Farm-to-cushion dining along the Trans Bhutan Trail

Nicole Melancon

It was midmorning as my guide, Singay Dradul, and I approached a verdant valley in the district of Wangdue Phodrang. We had come from Pele La, one of Bhutan’s highest passes at 3,407m, which marks the boundary between the west and central parts of the Buddhist Kingdom. Over the past two hours of hiking, we had barely seen a soul except for a group of semi-nomadic yak herders who had recently come down to lower elevations for the winter.

We walked past a farmer, who greeted us warmly. “Kuzuzangpo la (hello). Have you seen my calf?” he asked in Dzongkha, the national language. It had gone missing earlier in the day and he feared it had been attacked by a pack of wild foxes. Or even worse, a tiger.

A female Bengal tiger had been roaming the area for the past few months attacking livestock and putting the farmers on high alert. While she had not been spotted in the exact area we were hiking, I still felt uneasy. Was she lurking somewhere behind the thick forest cover, waiting to pounce?

Luckily the village of Rukubji, where we would stop to enjoy a hot farmhouse lunch, was only half an hour away. We continued on through the wide-open fields, thankfully moving away from the forest. It was my second day hiking the newly reopened, 500-year-old Trans Bhutan Trail (TBT) with Dradul, and I knew I was in good hands.

The TBT dates back to the 16th Century when it was the sole means of transportation for rulers, pilgrims, monks, traders and legendary trail runners known as “garps”, who delivered political messages to the dzongs (fortresses) throughout the country. At its height, the TBT had significant socio-economic, political and spiritual meaning, bonding communities into a nation. Stretching 403km between the towns of Haa in the far west and Trashigang in the east, the TBT crosses 27 gewogs (villages) and nine dzongkhags (districts) of Bhutan.Host Dechen Zangmo and guide Singay Dradul hike near a Bumthang farmhouse (Credit: Nicole Melancon)

Host Dechen Zangmo and guide Singay Dradul hike near a Bumthang farmhouse (Credit: Nicole Melancon)

After the construction of Bhutan’s first national highway in 1962, the trail was no longer used as the main route of transportation. Bridges, footpaths and stairways collapsed over time as the maintenance of the trail was neglected. The revival of the ancient trail after 60 years of misuse was a vision by His Majesty the King to preserve Bhutan’s unique past from the threat of growing modernisation that has left the old trail and its history almost forgotten.

“It is like a living, walking museum,” Dradul said, referring to the TBT. “It is filled with stories, myths and legends. I’m worried that it will soon disappear if we don’t protect it.” The hope is that the TBT will be used by locals, tourists and future generations to hike, mountain bike, trail run and, most importantly, connect with rural Bhutanese culture and history.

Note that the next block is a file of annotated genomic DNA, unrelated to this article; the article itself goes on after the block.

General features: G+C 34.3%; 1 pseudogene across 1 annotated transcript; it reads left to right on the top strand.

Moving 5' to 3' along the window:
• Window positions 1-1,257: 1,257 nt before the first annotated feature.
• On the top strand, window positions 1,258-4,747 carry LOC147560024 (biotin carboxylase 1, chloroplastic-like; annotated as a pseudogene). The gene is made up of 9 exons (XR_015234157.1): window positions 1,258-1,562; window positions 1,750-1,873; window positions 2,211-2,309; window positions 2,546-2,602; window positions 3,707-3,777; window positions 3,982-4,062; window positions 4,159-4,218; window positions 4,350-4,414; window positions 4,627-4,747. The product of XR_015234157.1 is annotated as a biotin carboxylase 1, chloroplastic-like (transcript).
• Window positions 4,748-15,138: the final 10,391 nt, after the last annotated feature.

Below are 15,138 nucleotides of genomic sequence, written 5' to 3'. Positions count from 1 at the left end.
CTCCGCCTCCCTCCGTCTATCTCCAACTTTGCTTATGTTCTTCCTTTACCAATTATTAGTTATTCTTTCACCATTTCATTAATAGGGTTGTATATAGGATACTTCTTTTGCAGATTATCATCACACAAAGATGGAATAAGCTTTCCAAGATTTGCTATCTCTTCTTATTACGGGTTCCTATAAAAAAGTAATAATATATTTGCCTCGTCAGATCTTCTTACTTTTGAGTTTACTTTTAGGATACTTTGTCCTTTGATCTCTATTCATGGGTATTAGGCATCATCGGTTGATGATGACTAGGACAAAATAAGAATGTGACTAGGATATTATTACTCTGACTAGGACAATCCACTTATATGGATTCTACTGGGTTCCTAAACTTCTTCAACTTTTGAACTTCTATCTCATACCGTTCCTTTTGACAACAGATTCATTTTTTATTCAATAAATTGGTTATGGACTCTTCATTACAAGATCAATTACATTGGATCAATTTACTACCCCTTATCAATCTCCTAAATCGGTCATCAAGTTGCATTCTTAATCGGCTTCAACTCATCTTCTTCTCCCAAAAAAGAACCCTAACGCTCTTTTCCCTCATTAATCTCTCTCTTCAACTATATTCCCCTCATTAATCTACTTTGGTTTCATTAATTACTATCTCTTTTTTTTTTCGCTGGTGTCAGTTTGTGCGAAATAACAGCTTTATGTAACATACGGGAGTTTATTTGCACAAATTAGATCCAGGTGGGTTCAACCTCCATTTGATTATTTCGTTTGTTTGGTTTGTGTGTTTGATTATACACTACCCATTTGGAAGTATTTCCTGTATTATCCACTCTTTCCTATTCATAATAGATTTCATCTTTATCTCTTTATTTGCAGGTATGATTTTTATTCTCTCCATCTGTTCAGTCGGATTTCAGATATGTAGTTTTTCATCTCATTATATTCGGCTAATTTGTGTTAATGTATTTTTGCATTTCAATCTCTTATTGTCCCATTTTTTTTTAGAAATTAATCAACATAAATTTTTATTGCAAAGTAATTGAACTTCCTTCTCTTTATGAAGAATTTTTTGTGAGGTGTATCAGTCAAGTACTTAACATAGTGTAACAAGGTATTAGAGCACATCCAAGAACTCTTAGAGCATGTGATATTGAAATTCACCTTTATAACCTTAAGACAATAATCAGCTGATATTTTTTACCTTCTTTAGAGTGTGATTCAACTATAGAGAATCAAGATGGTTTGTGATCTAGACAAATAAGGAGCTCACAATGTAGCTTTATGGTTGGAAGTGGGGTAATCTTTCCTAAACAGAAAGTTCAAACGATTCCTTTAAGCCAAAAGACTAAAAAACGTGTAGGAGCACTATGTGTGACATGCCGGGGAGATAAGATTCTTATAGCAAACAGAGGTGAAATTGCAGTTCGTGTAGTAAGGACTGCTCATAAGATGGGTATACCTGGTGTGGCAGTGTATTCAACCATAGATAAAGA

Dradul was one of the first of two guides to hike the entire TBT before it opened in September 2022, working as a trail inspector for the non-profit social enterprise the Trans Bhutan Trail organisation. Along the way, Dradul began establishing a network of farmhouses that offer tourists a rare glimpse into rural life in Bhutan by welcoming guests into their homes to eat and stay. Together with the Trans Bhutan Trail organisation, Dradul and other guides are setting up a Trans Bhutan Trail Passport programme where tourists can get their trail passport stamped when stopping at participating farmhouses along the way. To date, there are more than 60 “Passport Ambassadors” who host visitors; they’re spread across the kingdom and most of them are women.

Through the Passport Ambassador programme, local farmers open their homes to serve tourists a traditional meal while sharing their culture and heritage with their guests. Some offer cooking demonstrations, while others indulge guests in traditional hot stone baths. For a more immersive experience, travellers can even spend the night. This grassroots partnership not only empowers women to work in tourism and earn a sustainable income but also provides guests with a deep cultural understanding and connection with some of the most remote communities and people in Bhutan.A hot farmhouse lunch in the village of Rukubji (Credit: Nicole Melancon)

A hot farmhouse lunch in the village of Rukubji (Credit: Nicole Melancon)

As we entered the traditional mud-rammed farmhouse in Rukubji, we were greeted by Rinchen Dema, the owner, who shares the house with eight members of her extended family. Per tradition, as the oldest daughter, she has been in charge of the household since her mother passed away.

“It is good that you are here,” said Dema, while pouring us a hot cup of hot suja, a traditional butter tea dating to the 7th Century. “Just yesterday, the tiger killed another cow in the neighbouring field. It is best you end your hike here for the day.”